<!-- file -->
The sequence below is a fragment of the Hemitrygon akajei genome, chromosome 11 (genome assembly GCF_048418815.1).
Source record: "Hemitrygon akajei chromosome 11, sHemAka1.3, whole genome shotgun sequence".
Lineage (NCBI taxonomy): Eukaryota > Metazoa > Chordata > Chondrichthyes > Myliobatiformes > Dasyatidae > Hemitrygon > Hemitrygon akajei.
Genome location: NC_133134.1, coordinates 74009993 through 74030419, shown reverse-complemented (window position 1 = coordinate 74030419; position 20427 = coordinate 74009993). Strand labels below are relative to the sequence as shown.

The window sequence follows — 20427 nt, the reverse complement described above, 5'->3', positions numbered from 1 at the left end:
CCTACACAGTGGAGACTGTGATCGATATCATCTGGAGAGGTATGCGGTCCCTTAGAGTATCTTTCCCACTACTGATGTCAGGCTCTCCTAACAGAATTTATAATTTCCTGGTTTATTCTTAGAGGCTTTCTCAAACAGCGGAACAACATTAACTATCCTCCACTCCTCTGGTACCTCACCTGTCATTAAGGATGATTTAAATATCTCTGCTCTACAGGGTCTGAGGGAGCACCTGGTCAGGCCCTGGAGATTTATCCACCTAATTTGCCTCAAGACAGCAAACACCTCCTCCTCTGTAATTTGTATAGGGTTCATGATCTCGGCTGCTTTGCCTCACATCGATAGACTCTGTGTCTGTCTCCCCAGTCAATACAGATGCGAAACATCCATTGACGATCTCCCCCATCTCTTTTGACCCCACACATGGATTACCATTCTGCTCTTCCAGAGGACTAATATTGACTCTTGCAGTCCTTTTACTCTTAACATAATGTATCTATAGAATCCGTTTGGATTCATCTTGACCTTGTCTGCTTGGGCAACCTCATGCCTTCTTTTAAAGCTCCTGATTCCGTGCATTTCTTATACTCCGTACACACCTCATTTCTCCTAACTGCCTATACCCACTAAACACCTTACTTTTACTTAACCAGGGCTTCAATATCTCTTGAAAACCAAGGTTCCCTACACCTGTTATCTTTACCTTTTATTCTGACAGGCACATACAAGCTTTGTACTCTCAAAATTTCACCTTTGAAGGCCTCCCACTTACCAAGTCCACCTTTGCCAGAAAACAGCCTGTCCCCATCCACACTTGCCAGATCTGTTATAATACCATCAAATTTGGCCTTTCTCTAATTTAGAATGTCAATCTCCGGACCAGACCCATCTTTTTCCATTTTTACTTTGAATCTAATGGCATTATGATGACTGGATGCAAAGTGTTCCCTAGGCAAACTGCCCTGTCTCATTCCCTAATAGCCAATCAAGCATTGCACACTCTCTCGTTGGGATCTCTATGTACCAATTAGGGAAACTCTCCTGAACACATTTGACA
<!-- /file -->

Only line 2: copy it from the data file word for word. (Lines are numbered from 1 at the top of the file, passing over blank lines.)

Source record: "Hemitrygon akajei chromosome 11, sHemAka1.3, whole genome shotgun sequence".